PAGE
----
Well, substantial mortgage is over half. “When you were working, you had an individual retirement account, right? When you were working at NASA for SpaceX, did they set up a 401K retirement plan?”

Soon as they say yes, “I did have a 401k retirement plan.”  “While you were working for them, a good company had a vesting schedule. Did they vest? Did they match any matching savings?”

“I would put in 6%, they’d match 6%.” You’re going to find out information by how that thing works. And what I tell people and I tell new agents, and if you’re working with me, you’re going to hear me say this over and over and over again.

Money is like a lost child at the mall. He walks up to you. I got a problem here. I don’t know where I am and I don’t know how I got here. And then you start asking that little child questions.

Well, did you come with mom and dad? Did you get that money come while you were working? Yeah. Did they match the funds? Yeah. When you left that job, did you get in a car and go someplace else to get to the mall? No, I left it exactly where it’s at or yes, somebody came in.

I’m going to find out some information about his IRA or 401k if he has any. “Did you ever look into the opportunity… Any options for annuities?” I generally don’t introduce that there. This is a fact finder.

Again, if I’m doing it off the top of my head and I’m working off a Medicare spend down, I don’t ask annuities there because in Medicare spend down, annuities are listed as money that’s protected and this is exposed money. “401ks, stocks, bonds, you have anything outside?”

If you’ve got an IRA, 401k, the proper question is, don’t ask him if he’s got stocks and bonds. Ask him do you have anything outside of your retirement plans that you also… “Do you have an investment portfolio and where’s that money sitting today? Bonds, everything else…” “Do you have any collections?” 

Gun collections, boats, that kind of thing. Don’t get heavily into that. Just hit the numbers where they need to be.

You can miss a few. You’re fine there, but if you’re going to take this fact finder and you’ve gotten all excited, and you’ve got 401k money, and you’ve worked it correctly, and you’re about ready to spend it over.

Close The Client

You’re about ready to close this puppy and show them where you need to come back to do an illustration and a perspective, and you think you got something, do not miss the next four questions because these are the ones that’ll blow you out of the water if you don’t ask them and you don’t know what’s going on.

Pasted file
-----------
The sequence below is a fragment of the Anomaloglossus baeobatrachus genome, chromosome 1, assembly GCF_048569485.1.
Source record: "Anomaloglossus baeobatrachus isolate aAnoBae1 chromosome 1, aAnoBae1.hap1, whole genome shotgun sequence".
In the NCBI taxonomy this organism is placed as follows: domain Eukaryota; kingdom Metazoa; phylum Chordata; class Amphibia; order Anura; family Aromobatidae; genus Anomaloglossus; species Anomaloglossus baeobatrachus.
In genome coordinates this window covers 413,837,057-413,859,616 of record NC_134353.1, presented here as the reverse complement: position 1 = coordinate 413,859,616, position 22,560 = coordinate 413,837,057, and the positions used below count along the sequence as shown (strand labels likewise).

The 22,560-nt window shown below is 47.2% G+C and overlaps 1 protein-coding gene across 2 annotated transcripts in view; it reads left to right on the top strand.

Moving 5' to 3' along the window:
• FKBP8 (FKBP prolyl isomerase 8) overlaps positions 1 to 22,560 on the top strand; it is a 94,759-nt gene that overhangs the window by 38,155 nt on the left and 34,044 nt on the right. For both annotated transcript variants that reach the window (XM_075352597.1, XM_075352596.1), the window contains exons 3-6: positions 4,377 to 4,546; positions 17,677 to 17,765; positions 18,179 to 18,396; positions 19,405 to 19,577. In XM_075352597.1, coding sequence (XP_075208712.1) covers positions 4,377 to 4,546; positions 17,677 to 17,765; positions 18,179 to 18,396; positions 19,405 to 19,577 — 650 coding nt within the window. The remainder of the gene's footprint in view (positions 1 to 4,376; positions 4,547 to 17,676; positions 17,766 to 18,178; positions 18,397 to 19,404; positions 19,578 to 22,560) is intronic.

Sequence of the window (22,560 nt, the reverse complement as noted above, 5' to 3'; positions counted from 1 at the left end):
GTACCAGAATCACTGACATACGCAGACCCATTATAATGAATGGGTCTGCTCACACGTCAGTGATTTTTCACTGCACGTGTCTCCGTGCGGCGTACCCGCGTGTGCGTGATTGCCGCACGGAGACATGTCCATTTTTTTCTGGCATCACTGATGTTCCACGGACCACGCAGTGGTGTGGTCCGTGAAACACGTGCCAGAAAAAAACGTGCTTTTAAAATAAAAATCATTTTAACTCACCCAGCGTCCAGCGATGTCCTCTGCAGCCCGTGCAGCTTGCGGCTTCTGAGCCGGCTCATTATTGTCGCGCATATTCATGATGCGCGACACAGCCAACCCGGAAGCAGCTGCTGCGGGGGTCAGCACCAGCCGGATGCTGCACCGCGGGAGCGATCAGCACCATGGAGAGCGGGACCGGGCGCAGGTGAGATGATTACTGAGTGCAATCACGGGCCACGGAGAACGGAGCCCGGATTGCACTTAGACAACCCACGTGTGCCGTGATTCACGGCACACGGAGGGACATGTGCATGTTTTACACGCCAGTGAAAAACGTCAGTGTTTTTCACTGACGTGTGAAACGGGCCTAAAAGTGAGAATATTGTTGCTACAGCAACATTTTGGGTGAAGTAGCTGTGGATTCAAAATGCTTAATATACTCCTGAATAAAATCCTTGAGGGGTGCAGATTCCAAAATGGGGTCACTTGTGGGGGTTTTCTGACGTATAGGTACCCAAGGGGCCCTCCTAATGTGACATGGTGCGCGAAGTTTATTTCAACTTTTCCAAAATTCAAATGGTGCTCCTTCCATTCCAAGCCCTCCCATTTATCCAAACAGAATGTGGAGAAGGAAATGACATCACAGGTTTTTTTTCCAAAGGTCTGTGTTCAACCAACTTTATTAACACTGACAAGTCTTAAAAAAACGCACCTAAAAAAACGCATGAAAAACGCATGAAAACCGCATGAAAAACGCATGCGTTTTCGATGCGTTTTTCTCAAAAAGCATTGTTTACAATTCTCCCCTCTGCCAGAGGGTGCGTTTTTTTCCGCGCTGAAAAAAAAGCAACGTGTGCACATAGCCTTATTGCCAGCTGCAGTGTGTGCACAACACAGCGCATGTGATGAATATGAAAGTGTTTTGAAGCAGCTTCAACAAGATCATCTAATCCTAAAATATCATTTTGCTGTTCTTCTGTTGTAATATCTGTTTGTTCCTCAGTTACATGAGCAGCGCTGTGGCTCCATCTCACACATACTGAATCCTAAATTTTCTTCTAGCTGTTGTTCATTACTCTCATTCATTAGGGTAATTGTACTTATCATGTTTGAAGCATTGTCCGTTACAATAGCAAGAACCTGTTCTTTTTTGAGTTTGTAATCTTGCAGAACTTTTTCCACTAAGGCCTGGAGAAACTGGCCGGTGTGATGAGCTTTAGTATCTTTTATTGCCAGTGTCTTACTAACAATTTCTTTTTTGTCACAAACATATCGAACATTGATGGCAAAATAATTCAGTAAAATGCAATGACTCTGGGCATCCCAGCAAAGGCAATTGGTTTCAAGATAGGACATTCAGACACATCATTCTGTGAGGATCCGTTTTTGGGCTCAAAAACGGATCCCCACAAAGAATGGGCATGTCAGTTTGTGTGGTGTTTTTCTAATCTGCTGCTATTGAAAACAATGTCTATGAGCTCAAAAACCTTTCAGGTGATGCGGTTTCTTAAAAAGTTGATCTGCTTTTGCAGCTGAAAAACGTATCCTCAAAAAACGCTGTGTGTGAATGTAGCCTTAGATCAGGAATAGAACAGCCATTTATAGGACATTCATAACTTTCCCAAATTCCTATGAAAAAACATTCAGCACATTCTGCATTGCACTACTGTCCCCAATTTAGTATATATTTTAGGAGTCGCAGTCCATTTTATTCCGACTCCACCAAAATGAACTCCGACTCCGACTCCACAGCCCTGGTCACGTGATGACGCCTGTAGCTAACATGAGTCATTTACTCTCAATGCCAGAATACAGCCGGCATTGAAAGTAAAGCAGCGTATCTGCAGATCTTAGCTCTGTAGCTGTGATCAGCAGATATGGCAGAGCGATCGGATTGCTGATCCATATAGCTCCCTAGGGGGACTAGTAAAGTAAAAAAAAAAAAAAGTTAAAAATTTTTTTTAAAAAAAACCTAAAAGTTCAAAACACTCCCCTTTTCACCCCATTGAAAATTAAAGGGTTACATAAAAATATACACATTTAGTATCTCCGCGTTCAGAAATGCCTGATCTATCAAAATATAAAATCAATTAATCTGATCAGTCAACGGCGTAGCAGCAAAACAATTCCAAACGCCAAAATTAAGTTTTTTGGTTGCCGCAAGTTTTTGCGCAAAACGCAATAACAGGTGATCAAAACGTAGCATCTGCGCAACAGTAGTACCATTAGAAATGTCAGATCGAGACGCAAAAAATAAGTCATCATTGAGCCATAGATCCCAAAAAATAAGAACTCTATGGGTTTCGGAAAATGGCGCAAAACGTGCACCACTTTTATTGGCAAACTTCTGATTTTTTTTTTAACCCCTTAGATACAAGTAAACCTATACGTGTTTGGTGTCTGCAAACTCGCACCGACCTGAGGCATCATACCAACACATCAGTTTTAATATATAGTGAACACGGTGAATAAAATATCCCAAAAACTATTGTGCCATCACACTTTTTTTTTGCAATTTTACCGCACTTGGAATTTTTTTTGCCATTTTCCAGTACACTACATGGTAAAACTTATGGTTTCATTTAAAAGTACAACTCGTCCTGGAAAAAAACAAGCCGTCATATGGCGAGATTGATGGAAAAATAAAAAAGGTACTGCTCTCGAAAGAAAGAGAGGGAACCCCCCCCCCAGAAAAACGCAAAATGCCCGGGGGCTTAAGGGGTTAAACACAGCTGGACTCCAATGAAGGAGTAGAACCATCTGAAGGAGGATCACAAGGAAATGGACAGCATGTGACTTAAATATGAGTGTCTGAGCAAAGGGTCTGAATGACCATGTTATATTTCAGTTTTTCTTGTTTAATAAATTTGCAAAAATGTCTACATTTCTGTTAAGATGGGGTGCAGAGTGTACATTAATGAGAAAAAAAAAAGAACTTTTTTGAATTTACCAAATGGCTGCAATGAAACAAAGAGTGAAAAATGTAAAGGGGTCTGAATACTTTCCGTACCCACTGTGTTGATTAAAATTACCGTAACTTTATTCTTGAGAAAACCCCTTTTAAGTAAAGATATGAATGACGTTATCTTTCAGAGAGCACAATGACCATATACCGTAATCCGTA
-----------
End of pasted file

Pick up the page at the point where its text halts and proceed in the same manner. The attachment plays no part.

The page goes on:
Again, we’re pivoting back to before we turn over to give a guy a recommendation, we’re going to gain their trust and we’ve got a lot of information. We’ve been pulling teeth.

Take a breath, put it down, do some acting. Before I make any suggestions, we’ve gone over a lot of information. “What are your biggest concerns about your healthcare and your personal finances?”

Stop. Let them talk. They may not have any. They may be fine. At this point, you’re going to find out if you’ve been a little too nosy.

“Why are you asking me all these questions?” You’re going to get something there, but take a pause. Put your pen down. Put your pen down. 

Take your pen, put it down. Stop. When you’re doing this every now and then you’ve got to put the pen down and stop. This is where you catch your breath.

And here’s the question that I want you to ask. “Besides yourself, does anyone else assist you with your insurance for financial decisions?”

If you don’t ask that question, you could do a whole bunch of things, come back on a presentation and get this:  “I don’t do anything unless I run it by my son first. I don’t do anything. I’ve got a financial planner. I got this.”

I want to know who’s going to be between me and the money? Who’s going to be between me and the decision?

And I need to know that right now. You need to ask and have that question answered for your own purposes.

Now, if they’ve already mentioned it, mention it. You don’t have to ask the question. “Now you mentioned before that you had a financial planner, where’s he out of?”

You want to make sure that the kids aren’t going to get in the way. “Regarding your retirement, your legacy, what are your goals?”

“And outside of the questions that we addressed, do you have any questions or concerns?”

“I’ve got a few recommendations. You’ve done a good job in a few areas.”

“You’ve got a great Medicare Advantage plan. You’ve done well here. Your supplement, this is what’s going on. In case you have surgeries, you’re going to have some…”

Generally, I give them an okay. If they’ve got health coverage, if they’ve got veterans benefit, if they’ve got the VA, I mention it here. Preserving your freedom of choice.

“When it was available to you, you did not take out any long-term care insurance against spousal impoverishment.”

Now we can fix that, but then it’s too expensive now. We can’t even go into it. It’s not available to you, but… Or if they have VA benefits, I go over one of the things in my catalog is the VA benefits for long-term care.

But here, again, it’s not an area of emphasis to me. I’m going to kind of say, this is where you’re at and you may have some exposure to long-term care expenses and spousal impoverishment, which I can address in another area.

But I’m not going to do that right now. “But let’s go to your estate planning. Yeah, I’m a little concerned. Now if Joan dies, John, you’re going to be fine because you’ve got the pension and the 401k and everything else. But if you die first, John, we don’t know if she’s getting 60% or a hundred percent of the pension.”